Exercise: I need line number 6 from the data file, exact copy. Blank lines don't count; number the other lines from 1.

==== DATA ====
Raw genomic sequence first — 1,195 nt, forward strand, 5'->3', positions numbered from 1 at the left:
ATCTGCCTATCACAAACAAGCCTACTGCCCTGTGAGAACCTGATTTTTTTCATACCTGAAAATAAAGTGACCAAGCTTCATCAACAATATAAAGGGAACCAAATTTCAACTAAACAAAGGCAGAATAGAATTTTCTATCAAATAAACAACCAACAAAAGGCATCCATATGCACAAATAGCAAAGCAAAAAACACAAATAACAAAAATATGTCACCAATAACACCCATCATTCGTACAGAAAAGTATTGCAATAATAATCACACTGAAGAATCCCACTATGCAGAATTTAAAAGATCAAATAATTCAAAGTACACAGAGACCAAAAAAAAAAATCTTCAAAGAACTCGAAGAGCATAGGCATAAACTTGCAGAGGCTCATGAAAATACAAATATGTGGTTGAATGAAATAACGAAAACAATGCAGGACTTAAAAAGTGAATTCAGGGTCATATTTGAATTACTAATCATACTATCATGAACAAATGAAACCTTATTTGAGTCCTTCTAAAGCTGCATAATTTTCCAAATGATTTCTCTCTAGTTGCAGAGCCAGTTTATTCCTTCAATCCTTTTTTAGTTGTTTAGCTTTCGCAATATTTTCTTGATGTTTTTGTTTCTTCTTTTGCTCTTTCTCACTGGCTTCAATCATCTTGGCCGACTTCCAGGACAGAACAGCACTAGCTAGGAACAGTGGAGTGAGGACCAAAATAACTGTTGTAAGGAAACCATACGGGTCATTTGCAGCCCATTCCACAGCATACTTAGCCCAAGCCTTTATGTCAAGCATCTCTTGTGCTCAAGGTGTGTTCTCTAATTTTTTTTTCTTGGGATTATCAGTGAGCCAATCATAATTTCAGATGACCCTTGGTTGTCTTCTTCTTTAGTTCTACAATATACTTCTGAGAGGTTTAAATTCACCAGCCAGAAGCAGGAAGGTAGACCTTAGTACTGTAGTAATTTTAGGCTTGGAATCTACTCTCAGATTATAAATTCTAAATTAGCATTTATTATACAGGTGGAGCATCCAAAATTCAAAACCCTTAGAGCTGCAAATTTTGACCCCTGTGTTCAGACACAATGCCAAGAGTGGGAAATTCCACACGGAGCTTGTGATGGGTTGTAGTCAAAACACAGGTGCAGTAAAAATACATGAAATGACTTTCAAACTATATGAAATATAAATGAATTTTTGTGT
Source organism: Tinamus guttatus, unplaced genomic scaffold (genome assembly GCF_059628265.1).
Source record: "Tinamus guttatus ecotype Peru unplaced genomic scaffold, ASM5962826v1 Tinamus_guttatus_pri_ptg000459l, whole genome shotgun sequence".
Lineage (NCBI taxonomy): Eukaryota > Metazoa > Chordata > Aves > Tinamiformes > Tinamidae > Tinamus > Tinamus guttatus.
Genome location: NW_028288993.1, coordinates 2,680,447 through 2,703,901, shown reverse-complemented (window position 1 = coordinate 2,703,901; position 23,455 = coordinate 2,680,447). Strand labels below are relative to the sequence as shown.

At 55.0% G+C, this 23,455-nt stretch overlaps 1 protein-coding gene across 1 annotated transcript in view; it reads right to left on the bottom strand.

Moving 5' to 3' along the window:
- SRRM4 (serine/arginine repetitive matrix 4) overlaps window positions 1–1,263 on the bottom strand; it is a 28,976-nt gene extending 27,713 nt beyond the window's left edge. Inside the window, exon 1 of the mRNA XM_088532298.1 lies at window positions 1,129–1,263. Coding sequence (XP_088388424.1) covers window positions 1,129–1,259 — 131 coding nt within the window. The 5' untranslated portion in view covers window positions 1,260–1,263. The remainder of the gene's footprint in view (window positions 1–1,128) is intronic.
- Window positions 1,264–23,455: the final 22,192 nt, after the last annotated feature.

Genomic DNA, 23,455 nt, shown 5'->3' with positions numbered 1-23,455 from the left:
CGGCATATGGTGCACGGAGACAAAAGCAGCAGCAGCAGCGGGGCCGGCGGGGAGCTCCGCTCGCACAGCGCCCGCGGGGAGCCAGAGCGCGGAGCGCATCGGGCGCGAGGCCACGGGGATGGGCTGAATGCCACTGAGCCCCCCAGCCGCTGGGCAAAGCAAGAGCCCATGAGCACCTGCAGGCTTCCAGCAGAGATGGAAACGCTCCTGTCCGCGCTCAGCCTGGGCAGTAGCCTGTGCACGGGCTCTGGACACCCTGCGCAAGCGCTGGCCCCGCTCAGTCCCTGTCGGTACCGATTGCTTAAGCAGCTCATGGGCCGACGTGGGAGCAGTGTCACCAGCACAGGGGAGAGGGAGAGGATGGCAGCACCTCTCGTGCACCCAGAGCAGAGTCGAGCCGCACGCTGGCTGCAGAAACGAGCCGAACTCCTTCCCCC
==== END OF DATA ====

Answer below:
Genome location: NW_028288993.1, coordinates 2,680,447 through 2,703,901, shown reverse-complemented (window position 1 = coordinate 2,703,901; position 23,455 = coordinate 2,680,447). Strand labels below are relative to the sequence as shown.